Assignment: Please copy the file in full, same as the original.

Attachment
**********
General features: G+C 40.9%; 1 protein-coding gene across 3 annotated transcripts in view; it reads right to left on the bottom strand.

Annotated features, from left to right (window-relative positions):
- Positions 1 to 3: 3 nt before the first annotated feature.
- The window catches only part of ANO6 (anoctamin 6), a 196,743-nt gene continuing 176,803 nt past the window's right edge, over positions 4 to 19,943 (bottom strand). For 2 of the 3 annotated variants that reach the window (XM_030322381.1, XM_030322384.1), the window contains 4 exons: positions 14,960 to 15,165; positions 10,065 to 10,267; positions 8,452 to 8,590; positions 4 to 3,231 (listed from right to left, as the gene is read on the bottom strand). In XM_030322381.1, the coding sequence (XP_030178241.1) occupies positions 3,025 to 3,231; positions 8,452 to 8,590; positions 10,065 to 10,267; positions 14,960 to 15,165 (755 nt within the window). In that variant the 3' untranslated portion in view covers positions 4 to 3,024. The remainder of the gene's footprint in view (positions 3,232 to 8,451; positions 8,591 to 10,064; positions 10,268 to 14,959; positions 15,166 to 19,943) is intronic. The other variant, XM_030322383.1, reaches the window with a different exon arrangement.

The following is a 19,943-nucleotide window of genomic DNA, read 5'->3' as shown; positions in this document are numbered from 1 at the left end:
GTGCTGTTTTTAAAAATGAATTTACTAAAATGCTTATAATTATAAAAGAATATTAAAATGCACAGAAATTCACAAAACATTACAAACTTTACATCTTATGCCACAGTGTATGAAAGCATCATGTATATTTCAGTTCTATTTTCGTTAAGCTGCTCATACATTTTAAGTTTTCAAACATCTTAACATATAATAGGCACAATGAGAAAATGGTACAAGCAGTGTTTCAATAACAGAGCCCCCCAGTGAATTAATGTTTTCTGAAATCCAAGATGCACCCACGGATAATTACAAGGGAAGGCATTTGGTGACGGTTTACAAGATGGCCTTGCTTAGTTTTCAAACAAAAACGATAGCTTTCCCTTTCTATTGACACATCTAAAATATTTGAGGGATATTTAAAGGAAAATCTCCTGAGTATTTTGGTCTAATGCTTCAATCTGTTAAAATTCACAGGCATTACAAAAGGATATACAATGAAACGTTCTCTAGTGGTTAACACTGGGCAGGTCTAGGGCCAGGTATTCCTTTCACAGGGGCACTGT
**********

General features: G+C 40.9%; 1 protein-coding gene across 3 annotated transcripts in view; it reads right to left on the bottom strand.

Annotated features, from left to right (window-relative positions):
- Positions 1 to 3: 3 nt before the first annotated feature.
- The window catches only part of ANO6 (anoctamin 6), a 196,743-nt gene continuing 176,803 nt past the window's right edge, over positions 4 to 19,943 (bottom strand). For 2 of the 3 annotated variants that reach the window (XM_030322381.1, XM_030322384.1), the window contains 4 exons: positions 14,960 to 15,165; positions 10,065 to 10,267; positions 8,452 to 8,590; positions 4 to 3,231 (listed from right to left, as the gene is read on the bottom strand). In XM_030322381.1, the coding sequence (XP_030178241.1) occupies positions 3,025 to 3,231; positions 8,452 to 8,590; positions 10,065 to 10,267; positions 14,960 to 15,165 (755 nt within the window). In that variant the 3' untranslated portion in view covers positions 4 to 3,024. The remainder of the gene's footprint in view (positions 3,232 to 8,451; positions 8,591 to 10,064; positions 10,268 to 14,959; positions 15,166 to 19,943) is intronic. The other variant, XM_030322383.1, reaches the window with a different exon arrangement.

The following is a 19,943-nucleotide window of genomic DNA, read 5'->3' as shown; positions in this document are numbered from 1 at the left end:
GTGCTGTTTTTAAAAATGAATTTACTAAAATGCTTATAATTATAAAAGAATATTAAAATGCACAGAAATTCACAAAACATTACAAACTTTACATCTTATGCCACAGTGTATGAAAGCATCATGTATATTTCAGTTCTATTTTCGTTAAGCTGCTCATACATTTTAAGTTTTCAAACATCTTAACATATAATAGGCACAATGAGAAAATGGTACAAGCAGTGTTTCAATAACAGAGCCCCCCAGTGAATTAATGTTTTCTGAAATCCAAGATGCACCCACGGATAATTACAAGGGAAGGCATTTGGTGACGGTTTACAAGATGGCCTTGCTTAGTTTTCAAACAAAAACGATAGCTTTCCCTTTCTATTGACACATCTAAAATATTTGAGGGATATTTAAAGGAAAATCTCCTGAGTATTTTGGTCTAATGCTTCAATCTGTTAAAATTCACAGGCATTACAAAAGGATATACAATGAAACGTTCTCTAGTGGTTAACACTGGGCAGGTCTAGGGCCAGGTATTCCTTTCACAGGGGCACTGT